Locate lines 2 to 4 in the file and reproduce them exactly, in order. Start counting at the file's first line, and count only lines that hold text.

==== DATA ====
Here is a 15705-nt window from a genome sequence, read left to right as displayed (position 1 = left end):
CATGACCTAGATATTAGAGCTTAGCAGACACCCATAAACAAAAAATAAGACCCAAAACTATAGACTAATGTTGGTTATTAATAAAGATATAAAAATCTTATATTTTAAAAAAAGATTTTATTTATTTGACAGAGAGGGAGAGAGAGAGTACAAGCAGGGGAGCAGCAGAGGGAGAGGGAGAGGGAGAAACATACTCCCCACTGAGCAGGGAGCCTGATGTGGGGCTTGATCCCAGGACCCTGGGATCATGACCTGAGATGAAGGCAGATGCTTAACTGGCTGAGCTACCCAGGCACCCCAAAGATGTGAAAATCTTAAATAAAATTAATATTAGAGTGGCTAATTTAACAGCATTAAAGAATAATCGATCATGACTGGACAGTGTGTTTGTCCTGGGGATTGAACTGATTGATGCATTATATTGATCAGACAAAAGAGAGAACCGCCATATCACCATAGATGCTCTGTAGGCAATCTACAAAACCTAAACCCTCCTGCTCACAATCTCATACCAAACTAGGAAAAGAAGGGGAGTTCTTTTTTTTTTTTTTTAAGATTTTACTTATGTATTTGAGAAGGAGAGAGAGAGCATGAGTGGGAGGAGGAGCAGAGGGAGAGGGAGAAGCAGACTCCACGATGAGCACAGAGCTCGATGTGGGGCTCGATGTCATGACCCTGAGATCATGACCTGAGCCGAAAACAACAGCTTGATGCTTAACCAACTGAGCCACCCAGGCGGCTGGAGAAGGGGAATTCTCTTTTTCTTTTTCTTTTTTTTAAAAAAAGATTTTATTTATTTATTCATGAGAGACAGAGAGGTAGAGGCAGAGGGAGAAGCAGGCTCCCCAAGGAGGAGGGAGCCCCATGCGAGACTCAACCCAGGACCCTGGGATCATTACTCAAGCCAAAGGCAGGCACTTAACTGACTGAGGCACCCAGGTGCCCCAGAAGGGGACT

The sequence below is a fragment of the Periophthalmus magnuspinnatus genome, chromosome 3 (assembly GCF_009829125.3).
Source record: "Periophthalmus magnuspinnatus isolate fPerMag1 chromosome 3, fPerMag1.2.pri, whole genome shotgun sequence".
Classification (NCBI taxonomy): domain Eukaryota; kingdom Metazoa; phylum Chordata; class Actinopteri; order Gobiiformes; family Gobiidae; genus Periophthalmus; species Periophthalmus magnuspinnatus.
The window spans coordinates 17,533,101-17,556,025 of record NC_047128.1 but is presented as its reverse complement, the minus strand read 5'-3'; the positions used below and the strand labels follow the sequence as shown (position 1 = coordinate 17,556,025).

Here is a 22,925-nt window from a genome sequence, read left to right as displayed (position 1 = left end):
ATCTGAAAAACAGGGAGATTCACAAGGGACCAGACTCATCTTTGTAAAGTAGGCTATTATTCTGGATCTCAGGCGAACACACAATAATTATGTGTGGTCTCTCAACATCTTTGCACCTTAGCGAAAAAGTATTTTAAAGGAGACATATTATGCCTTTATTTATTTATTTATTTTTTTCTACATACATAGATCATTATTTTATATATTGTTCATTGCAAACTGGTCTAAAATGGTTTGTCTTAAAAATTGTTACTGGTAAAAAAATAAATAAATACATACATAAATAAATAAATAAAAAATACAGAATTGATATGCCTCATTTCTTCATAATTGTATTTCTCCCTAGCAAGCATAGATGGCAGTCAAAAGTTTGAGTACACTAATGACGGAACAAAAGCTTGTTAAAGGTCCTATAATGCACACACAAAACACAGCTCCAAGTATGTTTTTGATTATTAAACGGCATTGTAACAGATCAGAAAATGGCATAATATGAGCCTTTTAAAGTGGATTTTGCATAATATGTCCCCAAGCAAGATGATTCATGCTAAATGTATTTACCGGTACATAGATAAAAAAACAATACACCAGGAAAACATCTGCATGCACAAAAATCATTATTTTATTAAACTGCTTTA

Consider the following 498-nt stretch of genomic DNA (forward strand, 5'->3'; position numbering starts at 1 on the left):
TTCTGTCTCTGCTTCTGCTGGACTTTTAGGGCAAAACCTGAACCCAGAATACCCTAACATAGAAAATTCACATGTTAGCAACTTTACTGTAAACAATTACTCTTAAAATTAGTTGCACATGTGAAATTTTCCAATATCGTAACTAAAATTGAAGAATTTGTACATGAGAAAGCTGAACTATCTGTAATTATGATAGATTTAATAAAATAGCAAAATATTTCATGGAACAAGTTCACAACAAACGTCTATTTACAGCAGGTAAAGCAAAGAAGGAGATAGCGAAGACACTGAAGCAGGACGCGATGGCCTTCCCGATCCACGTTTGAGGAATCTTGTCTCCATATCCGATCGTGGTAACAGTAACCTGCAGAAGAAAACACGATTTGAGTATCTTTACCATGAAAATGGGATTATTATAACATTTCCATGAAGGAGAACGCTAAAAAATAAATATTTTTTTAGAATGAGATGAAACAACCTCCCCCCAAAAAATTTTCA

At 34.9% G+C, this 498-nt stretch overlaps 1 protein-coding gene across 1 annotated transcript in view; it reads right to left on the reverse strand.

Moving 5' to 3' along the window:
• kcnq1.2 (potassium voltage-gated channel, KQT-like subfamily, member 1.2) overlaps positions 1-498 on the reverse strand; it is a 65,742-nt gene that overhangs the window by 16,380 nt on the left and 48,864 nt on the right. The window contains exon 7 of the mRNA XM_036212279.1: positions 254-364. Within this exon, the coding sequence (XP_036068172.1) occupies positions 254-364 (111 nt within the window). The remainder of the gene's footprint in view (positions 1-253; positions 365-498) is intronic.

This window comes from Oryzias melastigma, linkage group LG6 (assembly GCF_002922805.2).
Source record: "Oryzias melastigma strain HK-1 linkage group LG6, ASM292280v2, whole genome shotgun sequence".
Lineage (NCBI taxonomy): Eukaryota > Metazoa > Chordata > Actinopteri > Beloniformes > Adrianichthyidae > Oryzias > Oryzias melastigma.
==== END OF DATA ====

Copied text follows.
CATGACCTAGATATTAGAGCTTAGCAGACACCCATAAACAAAAAATAAGACCCAAAACTATAGACTAATGTTGGTTATTAATAAAGATATAAAAATCTTATATTTTAAAAAAAGATTTTATTTATTTGACAGAGAGGGAGAGAGAGAGTACAAGCAGGGGAGCAGCAGAGGGAGAGGGAGAGGGAGAAACATACTCCCCACTGAGCAGGGAGCCTGATGTGGGGCTTGATCCCAGGACCCTGGGATCATGACCTGAGATGAAGGCAGATGCTTAACTGGCTGAGCTACCCAGGCACCCCAAAGATGTGAAAATCTTAAATAAAATTAATATTAGAGTGGCTAATTTAACAGCATTAAAGAATAATCGATCATGACTGGACAGTGTGTTTGTCCTGGGGATTGAACTGATTGATGCATTATATTGATCAGACAAAAGAGAGAACCGCCATATCACCATAGATGCTCTGTAGGCAATCTACAAAACCTAAACCCTCCTGCTCACAATCTCATACCAAACTAGGAAAAGAAGGGGAGTTCTTTTTTTTTTTTTTTAAGATTTTACTTATGTATTTGAGAAGGAGAGAGAGAGCATGAGTGGGAGGAGGAGCAGAGGGAGAGGGAGAAGCAGACTCCACGATGAGCACAGAGCTCGATGTGGGGCTCGATGTCATGACCCTGAGATCATGACCTGAGCCGAAAACAACAGCTTGATGCTTAACCAACTGAGCCACCCAGGCGGCTGGAGAAGGGGAATTCTCTTTTTCTTTTTCTTTTTTTTAAAAAAAGATTTTATTTATTTATTCATGAGAGACAGAGAGGTAGAGGCAGAGGGAGAAGCAGGCTCCCCAAGGAGGAGGGAGCCCCATGCGAGACTCAACCCAGGACCCTGGGATCATTACTCAAGCCAAAGGCAGGCACTTAACTGACTGAGGCACCCAGGTGCCCCAGAAGGGGACT

The sequence below is a fragment of the Periophthalmus magnuspinnatus genome, chromosome 3 (assembly GCF_009829125.3).
Source record: "Periophthalmus magnuspinnatus isolate fPerMag1 chromosome 3, fPerMag1.2.pri, whole genome shotgun sequence".